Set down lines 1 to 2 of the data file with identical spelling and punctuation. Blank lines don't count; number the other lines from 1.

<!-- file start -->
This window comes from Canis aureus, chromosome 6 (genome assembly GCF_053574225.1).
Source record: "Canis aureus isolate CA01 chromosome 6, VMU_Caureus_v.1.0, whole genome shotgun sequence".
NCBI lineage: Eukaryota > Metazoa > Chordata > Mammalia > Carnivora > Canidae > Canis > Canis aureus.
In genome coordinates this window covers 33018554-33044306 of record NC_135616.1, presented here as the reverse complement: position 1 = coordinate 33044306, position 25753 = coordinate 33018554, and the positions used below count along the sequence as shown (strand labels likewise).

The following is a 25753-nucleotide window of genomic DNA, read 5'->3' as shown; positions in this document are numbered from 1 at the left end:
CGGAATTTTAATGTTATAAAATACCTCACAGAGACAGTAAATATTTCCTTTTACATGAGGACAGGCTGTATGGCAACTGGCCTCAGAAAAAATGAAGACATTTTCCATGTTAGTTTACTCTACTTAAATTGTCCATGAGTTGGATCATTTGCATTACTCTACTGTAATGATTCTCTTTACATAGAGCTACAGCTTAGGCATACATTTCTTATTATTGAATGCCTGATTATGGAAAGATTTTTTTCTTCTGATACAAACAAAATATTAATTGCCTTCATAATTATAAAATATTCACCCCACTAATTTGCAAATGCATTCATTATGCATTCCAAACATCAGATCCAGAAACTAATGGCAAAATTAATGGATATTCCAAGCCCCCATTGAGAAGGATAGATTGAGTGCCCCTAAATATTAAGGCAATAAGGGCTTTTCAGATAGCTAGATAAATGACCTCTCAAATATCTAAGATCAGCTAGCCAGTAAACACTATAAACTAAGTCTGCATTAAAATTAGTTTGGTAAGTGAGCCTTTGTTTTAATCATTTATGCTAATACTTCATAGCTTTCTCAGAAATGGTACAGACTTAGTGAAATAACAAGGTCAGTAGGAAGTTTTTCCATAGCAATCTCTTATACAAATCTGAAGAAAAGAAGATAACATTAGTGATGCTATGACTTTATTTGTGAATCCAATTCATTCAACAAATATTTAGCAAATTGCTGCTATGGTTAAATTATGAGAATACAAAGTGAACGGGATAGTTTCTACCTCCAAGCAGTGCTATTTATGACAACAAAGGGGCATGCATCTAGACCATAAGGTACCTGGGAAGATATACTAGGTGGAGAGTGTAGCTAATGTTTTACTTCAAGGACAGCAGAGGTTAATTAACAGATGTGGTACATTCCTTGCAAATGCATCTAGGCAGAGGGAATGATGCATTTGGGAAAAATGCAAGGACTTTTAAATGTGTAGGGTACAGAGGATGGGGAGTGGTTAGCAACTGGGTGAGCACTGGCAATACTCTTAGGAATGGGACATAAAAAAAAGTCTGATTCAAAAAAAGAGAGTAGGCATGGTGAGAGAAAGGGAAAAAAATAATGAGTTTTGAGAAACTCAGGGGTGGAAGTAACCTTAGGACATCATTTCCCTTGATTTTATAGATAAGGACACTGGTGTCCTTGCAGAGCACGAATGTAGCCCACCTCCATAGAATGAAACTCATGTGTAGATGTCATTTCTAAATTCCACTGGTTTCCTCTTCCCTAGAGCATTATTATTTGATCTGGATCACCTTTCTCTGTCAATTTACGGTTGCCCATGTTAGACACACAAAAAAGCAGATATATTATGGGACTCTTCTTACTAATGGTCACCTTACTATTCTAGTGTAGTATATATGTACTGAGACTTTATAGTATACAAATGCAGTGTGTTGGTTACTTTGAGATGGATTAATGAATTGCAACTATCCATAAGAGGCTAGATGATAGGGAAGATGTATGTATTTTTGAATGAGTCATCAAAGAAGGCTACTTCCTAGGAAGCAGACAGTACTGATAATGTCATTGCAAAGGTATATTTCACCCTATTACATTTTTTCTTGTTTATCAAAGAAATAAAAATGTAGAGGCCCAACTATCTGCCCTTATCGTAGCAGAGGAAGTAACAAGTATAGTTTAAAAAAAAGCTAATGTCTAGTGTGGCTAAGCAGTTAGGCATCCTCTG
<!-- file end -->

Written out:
This window comes from Canis aureus, chromosome 6 (genome assembly GCF_053574225.1).
Source record: "Canis aureus isolate CA01 chromosome 6, VMU_Caureus_v.1.0, whole genome shotgun sequence".